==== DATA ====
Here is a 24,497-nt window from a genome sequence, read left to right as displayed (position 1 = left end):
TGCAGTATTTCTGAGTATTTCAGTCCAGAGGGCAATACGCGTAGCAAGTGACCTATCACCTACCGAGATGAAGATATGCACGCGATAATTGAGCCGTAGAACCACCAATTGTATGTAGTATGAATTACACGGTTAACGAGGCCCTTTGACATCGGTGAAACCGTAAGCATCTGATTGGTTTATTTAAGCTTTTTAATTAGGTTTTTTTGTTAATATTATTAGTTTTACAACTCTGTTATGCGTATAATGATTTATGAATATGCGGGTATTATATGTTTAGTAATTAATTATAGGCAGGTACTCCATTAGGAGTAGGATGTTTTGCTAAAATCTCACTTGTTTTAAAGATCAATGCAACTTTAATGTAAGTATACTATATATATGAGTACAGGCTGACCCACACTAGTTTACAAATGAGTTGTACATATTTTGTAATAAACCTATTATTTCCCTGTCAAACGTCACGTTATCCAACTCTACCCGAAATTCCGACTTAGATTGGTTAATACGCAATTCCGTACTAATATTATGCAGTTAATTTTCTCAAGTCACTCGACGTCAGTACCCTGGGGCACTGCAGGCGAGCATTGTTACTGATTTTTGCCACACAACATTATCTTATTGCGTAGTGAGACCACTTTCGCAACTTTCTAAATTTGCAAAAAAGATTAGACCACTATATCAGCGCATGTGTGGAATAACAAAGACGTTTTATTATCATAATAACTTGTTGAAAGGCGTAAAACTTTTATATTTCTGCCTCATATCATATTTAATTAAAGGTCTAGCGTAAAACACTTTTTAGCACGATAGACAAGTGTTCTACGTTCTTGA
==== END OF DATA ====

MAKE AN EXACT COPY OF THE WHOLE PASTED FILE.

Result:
Here is a 24,497-nt window from a genome sequence, read left to right as displayed (position 1 = left end):
TGCAGTATTTCTGAGTATTTCAGTCCAGAGGGCAATACGCGTAGCAAGTGACCTATCACCTACCGAGATGAAGATATGCACGCGATAATTGAGCCGTAGAACCACCAATTGTATGTAGTATGAATTACACGGTTAACGAGGCCCTTTGACATCGGTGAAACCGTAAGCATCTGATTGGTTTATTTAAGCTTTTTAATTAGGTTTTTTTGTTAATATTATTAGTTTTACAACTCTGTTATGCGTATAATGATTTATGAATATGCGGGTATTATATGTTTAGTAATTAATTATAGGCAGGTACTCCATTAGGAGTAGGATGTTTTGCTAAAATCTCACTTGTTTTAAAGATCAATGCAACTTTAATGTAAGTATACTATATATATGAGTACAGGCTGACCCACACTAGTTTACAAATGAGTTGTACATATTTTGTAATAAACCTATTATTTCCCTGTCAAACGTCACGTTATCCAACTCTACCCGAAATTCCGACTTAGATTGGTTAATACGCAATTCCGTACTAATATTATGCAGTTAATTTTCTCAAGTCACTCGACGTCAGTACCCTGGGGCACTGCAGGCGAGCATTGTTACTGATTTTTGCCACACAACATTATCTTATTGCGTAGTGAGACCACTTTCGCAACTTTCTAAATTTGCAAAAAAGATTAGACCACTATATCAGCGCATGTGTGGAATAACAAAGACGTTTTATTATCATAATAACTTGTTGAAAGGCGTAAAACTTTTATATTTCTGCCTCATATCATATTTAATTAAAGGTCTAGCGTAAAACACTTTTTAGCACGATAGACAAGTGTTCTACGTTCTTGA